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Cultivating Leadership: Freedom and Responsibility

The views expressed are those of the author and do not necessarily reflect the views of ASPA as an organization.

By Candi Choi
January 18, 2019

“Far best is he who knows all things himself;
Good, he that hearkens when men counsel right;
But he who neither knows, nor lays to heart
Another’s wisdom, is a useless wight”
Aristotle, Nicomachean Ethics

If organizations seek to cultivate leadership, they must first consider the virtue of employees. Some programs and policies have been implemented with the best intentions for cultivating leadership. They’ve aimed and fallen short of that goal, only missing some minute details of what is required for becoming a leader. Many times the programs and policies encourage employees to learn more about the organization, its management strategies or even the employee’s personality. This builds upon what would help any leader succeed at the organization. Yet these activities don’t cultivate leadership—  they merely cultivate the organization.

Of course, everyone wants to be agreed with, but there is something profound about changing minds through dialogue. Are organizations up for the challenge? Can the management and leadership of organizations take on criticisms from field level employees? Will they also trust that the employee is still a functional performer in the overall excellence of the organization? Many times when honest criticisms arise, certain programs or policies are instituted to allow a platform for information sharing through an arm of the organization, rather than through a decision or a decision maker. In a recent article published by Business Insider, Bharath Jayaraman, a top level HR Executive at Facebook and Amazon, says folks need “to have arguments, disagree, have difficult conversations” in a respectful way. He contends, ”agreeing with people and being cohesive is actually easy…disagreeing with people and still being cohesive is hard.” He advises folks to be capable of disagreeing without questioning intentions.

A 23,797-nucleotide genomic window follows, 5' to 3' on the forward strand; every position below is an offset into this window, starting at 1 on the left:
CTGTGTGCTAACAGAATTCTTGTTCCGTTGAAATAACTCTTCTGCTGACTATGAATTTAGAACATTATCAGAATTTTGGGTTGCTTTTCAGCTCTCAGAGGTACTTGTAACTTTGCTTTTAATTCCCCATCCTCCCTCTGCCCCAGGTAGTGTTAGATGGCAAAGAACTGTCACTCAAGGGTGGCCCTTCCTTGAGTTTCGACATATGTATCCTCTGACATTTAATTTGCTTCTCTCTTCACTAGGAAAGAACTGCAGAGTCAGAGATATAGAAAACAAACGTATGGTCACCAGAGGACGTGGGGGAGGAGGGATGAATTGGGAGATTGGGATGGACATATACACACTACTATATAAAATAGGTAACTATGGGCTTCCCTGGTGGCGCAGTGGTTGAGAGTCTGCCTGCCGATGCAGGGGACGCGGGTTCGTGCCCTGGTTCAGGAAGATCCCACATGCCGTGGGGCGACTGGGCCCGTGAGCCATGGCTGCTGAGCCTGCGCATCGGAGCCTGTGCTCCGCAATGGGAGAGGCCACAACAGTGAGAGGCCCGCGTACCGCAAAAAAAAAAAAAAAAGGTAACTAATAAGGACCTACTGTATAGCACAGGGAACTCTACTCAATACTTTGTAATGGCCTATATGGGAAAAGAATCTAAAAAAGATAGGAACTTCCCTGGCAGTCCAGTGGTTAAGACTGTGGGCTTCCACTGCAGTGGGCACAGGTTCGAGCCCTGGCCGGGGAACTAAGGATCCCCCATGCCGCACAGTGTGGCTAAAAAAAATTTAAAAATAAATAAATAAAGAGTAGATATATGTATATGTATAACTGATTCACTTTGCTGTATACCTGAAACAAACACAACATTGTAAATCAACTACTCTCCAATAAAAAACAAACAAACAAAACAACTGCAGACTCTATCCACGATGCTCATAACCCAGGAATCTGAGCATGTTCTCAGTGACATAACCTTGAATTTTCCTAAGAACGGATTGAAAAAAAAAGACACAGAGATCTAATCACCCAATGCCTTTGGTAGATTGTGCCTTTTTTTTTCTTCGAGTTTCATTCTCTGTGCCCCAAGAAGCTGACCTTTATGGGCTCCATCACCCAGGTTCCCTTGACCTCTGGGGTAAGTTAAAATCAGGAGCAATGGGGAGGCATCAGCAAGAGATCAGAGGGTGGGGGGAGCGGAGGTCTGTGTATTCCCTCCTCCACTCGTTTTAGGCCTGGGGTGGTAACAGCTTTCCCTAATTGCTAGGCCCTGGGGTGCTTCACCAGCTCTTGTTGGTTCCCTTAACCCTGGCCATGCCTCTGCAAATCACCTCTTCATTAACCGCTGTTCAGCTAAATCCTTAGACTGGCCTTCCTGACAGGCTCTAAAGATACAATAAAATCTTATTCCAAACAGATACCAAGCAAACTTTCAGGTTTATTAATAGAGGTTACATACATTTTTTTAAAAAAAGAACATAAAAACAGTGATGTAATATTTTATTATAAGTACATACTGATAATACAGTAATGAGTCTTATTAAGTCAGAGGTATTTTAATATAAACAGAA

In Nicomachean Ethics, Aristotle says, “the function of a good man to be the good and noble performance…any action is well performed when it is performed in accordance with the appropriate excellence.” Consider employees who’d utilize their free time soaking up field expertise, like innovations in physics or solving new mathematical problems, etc, rather than attending the next big thing in organizational management. Participation is required for organizations to evolve. But what will enhance the work employees do for the organization? Is it not the pursuit of whatever is worthy for keeping the employee? Or, by the same, is it worthy for an employee to pursue their interest at the organization? How will they be considered leaders amongst their peers? Do titles now equate to virtue? Employees can achieve excellence by different means; certainly an interest for both the employee and the organization to consider.